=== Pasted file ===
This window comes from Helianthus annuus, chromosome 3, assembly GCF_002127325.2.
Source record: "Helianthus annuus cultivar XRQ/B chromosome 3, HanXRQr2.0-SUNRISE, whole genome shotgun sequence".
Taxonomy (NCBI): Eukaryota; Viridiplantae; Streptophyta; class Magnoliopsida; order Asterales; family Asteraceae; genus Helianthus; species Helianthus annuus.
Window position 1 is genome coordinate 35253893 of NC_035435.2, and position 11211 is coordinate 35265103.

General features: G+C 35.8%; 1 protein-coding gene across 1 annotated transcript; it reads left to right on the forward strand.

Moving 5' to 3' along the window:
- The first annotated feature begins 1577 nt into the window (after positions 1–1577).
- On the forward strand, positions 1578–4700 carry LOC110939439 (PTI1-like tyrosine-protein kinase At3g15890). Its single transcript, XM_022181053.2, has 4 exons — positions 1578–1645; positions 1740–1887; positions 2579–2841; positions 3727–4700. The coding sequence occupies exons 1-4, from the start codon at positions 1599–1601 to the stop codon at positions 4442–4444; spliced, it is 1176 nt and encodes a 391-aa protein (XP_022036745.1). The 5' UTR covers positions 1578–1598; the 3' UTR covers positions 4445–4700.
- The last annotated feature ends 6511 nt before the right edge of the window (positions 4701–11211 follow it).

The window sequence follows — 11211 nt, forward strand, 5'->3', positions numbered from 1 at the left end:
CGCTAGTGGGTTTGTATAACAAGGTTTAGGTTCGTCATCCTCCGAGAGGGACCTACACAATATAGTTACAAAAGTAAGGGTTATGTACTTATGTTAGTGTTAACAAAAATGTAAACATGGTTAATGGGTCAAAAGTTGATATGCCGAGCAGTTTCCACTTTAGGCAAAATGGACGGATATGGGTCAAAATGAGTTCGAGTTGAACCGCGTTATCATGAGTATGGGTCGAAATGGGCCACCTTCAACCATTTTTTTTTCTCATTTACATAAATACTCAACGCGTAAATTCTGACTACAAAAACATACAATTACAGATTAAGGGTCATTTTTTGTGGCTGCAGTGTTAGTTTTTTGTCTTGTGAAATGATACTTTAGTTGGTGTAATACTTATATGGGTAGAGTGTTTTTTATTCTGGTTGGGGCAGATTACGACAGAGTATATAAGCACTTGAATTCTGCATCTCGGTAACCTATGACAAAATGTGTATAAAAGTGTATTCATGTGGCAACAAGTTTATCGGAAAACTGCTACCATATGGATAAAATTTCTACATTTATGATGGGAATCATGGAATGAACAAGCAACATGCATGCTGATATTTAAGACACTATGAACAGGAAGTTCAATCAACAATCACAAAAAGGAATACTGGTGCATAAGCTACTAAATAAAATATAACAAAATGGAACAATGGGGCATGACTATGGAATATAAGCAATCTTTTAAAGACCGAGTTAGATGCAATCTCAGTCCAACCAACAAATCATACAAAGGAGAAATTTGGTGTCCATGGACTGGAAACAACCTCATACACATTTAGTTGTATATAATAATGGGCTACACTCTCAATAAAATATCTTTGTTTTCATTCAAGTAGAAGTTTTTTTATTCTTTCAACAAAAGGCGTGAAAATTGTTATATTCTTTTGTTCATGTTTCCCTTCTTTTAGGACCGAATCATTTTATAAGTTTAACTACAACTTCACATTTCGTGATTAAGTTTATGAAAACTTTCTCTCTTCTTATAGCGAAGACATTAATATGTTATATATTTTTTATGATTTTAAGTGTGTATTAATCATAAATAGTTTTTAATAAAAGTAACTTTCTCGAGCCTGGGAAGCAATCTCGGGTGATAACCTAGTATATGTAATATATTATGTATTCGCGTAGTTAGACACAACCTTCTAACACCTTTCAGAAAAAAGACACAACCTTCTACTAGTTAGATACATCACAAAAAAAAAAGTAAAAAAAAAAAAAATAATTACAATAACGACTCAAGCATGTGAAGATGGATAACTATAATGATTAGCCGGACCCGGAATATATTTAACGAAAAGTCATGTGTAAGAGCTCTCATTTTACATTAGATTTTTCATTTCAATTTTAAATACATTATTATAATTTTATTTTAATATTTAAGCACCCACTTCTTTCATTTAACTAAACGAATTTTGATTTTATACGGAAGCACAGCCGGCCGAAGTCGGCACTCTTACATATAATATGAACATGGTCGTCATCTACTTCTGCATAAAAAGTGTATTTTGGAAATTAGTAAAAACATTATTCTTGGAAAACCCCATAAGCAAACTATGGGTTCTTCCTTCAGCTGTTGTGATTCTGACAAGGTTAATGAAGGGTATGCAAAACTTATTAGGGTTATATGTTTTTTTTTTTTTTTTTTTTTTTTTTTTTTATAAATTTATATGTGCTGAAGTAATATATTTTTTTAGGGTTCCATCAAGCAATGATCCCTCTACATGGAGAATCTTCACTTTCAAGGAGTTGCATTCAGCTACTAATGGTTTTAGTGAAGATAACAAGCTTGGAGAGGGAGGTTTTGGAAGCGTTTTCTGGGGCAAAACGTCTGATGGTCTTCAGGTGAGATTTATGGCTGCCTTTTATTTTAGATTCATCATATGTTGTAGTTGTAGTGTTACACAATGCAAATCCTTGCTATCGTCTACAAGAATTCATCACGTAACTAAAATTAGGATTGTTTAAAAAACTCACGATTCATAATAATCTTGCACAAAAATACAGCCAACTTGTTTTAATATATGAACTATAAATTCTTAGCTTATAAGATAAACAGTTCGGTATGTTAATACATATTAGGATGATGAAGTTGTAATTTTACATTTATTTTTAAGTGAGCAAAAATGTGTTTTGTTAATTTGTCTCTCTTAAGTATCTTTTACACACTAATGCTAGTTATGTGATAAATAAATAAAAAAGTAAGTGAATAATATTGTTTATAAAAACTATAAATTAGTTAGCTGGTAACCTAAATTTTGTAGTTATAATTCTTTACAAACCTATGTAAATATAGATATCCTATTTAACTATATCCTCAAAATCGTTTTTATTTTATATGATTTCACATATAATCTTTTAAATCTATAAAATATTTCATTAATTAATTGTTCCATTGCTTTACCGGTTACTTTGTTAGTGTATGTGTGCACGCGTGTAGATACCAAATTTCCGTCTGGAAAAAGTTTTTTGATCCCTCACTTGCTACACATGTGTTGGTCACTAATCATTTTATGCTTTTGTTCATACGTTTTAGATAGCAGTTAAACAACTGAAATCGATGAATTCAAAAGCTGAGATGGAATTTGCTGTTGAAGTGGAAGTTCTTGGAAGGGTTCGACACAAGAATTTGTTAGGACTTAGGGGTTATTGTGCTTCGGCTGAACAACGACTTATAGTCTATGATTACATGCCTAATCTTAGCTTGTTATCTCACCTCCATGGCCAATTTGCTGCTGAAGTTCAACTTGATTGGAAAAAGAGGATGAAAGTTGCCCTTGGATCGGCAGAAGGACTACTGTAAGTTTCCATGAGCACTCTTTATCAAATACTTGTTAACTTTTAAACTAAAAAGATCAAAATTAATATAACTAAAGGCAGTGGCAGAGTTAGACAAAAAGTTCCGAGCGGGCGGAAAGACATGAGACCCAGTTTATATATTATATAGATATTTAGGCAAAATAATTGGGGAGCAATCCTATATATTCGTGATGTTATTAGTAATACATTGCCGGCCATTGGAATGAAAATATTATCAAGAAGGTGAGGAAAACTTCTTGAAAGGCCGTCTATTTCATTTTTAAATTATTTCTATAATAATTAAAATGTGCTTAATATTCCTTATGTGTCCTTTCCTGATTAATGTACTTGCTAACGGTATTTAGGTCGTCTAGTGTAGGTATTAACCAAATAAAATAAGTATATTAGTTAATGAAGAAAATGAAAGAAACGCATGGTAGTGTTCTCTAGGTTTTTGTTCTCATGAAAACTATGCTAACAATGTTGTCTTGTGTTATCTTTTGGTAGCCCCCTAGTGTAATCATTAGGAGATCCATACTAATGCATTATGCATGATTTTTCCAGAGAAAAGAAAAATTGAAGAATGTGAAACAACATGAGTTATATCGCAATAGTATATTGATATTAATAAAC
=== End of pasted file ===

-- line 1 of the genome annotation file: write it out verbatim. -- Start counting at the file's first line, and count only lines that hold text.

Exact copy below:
This window comes from Helianthus annuus, chromosome 3, assembly GCF_002127325.2.